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Sunday, March 2, 2014

It's Tomato Time.. Tomato Time...

From Google Images
Yeah I know it's all of 2 degrees outside as I write this and the woodstove is doing it's best to heat the old farmhouse, but believe it or not, it's time to plant the tomatoes!

Tomatoes are one thing I grow really well in my clay soil. This is good as tomatoes are my number one thing I can every year. In general, I can at minimum 50-75 quarts of tomatoes, several pints of pizza sauce, several quarts of spaghetti sauce and last year I did a few quarts of enchilada sauce. So we utilize our tomato harvest!

Why grow tomatoes? For many reasons. 
  1. You have a limited choice in the supermarket in tomatoes because supermarkets carry onlythe breed of produce that ships well.Why is this an issue? Well, tomatoes, like wine, have different flavors due to different sugar content and their makeup. Some tomatoes are sweet, some tart, some acidic, some mellow. If you buy just what is in your market, your doing your taste buds a disservice based on what is simply convenient for the supermarket.
  2.  Different tomatoes have different uses.                             
    While you can, and I have, used salad tomatoes for sauce,
    in general paste tomatoes are best. Their cell walls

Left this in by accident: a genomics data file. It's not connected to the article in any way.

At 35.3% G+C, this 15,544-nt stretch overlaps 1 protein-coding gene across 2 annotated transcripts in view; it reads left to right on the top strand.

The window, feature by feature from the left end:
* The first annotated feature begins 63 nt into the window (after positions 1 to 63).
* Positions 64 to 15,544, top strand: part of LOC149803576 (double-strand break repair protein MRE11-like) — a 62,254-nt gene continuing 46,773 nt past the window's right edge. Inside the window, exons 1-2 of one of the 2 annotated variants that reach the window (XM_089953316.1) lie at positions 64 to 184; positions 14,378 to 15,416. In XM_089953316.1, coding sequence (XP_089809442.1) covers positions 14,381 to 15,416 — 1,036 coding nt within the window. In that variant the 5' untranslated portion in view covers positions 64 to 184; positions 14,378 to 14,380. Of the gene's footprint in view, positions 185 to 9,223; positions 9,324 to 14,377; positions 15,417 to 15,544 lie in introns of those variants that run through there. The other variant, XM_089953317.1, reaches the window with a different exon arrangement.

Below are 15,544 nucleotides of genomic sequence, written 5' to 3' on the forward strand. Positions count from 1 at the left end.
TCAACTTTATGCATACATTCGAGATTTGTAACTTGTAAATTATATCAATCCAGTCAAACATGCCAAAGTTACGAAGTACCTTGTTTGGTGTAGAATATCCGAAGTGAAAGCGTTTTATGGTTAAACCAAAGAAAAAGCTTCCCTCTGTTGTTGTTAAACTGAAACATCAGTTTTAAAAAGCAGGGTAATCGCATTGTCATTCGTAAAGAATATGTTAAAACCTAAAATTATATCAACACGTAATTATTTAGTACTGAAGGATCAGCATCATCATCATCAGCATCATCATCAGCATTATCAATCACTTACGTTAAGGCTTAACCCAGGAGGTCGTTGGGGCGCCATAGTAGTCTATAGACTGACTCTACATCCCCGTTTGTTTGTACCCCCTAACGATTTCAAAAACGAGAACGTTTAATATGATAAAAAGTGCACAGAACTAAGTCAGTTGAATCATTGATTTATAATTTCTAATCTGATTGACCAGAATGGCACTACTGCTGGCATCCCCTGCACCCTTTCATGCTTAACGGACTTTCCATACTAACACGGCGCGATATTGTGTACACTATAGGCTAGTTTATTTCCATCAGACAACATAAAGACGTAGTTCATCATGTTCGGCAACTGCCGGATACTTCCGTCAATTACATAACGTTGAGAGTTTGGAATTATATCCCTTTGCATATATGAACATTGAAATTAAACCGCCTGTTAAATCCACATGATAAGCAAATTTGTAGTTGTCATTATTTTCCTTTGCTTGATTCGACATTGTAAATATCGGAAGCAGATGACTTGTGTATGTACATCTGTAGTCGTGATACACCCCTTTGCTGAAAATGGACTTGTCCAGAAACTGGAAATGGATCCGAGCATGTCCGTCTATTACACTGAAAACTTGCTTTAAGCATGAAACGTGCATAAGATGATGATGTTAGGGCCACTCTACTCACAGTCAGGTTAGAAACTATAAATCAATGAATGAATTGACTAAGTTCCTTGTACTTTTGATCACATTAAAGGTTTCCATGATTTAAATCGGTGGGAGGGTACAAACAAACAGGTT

are thicker with fewer seeds and their purpose is for
    thick sauces. Beefsteak tomatoes are generally used for
    salads, BLTs, juice anywhere that you want to use it raw. 
    Pizza Sauce with homemade dough
    for pizza night!

    Currant or grape tomatoes are for salads, popping
    hole into pastas (with basil and Parmesan) or
    eating but the handfuls.
  3. Tomatoes are no harder to grow than lettuce.For years I shied away from growning tomatoes too thinking that they were too difficult to grew. Know what? They aren't. Tomatoes just take a long time to grow (about 8 weeks) so you have to plan about two months prior to wanting to transplant to put them in the ground. My experience is that they have to be transplanted, they don't generally do well just plunking a seed in the ground although anytime I spread my compose on any of the gardens, I generally have "volunteers" that show up in the flower garden, etc. (I simply call them "flower garden" tomatoes and consider myself blessed that my flowers have a new friend that I can harvest from later.) In the north this is especially true due to our short growing season. By the time the plants had set fruit, we'd be worrying about frost.
  4. Plant/fruit diversity.In your typical garden center     
    you are going to find only these varieties:
    a. Early Girl
    b. Big Boy
    c. Better Boy
    d. Best Boy
    e. Cherry Tomato
    f. Maybe Mortgage Lifter
    g. Maybe a "cherry" yellow pear tomato in the more exotic stores.

    So many seeds, so many different types of tomatoes!

    That's it. I've gone to big box stores, the garden centers, and department stores. This is pretty much the selection I see every year. Again, why? Because this is the generic plant versions that they know that they can sell. There is such a bigger world out there full of tomatoes you didn't even know existed. I purchase my tomatoes from a great company out of Florida every year called "Tomato Grower's Supply" They have literally hundreds of different types of tomatoes. Did you even know that there were hundreds of different types. Here are some of the general different types of tomatoes. I'll admit here that I have issues with tomatoes as I always buy much more than I should but in my defense, there are such interesting varieties, how can one choose?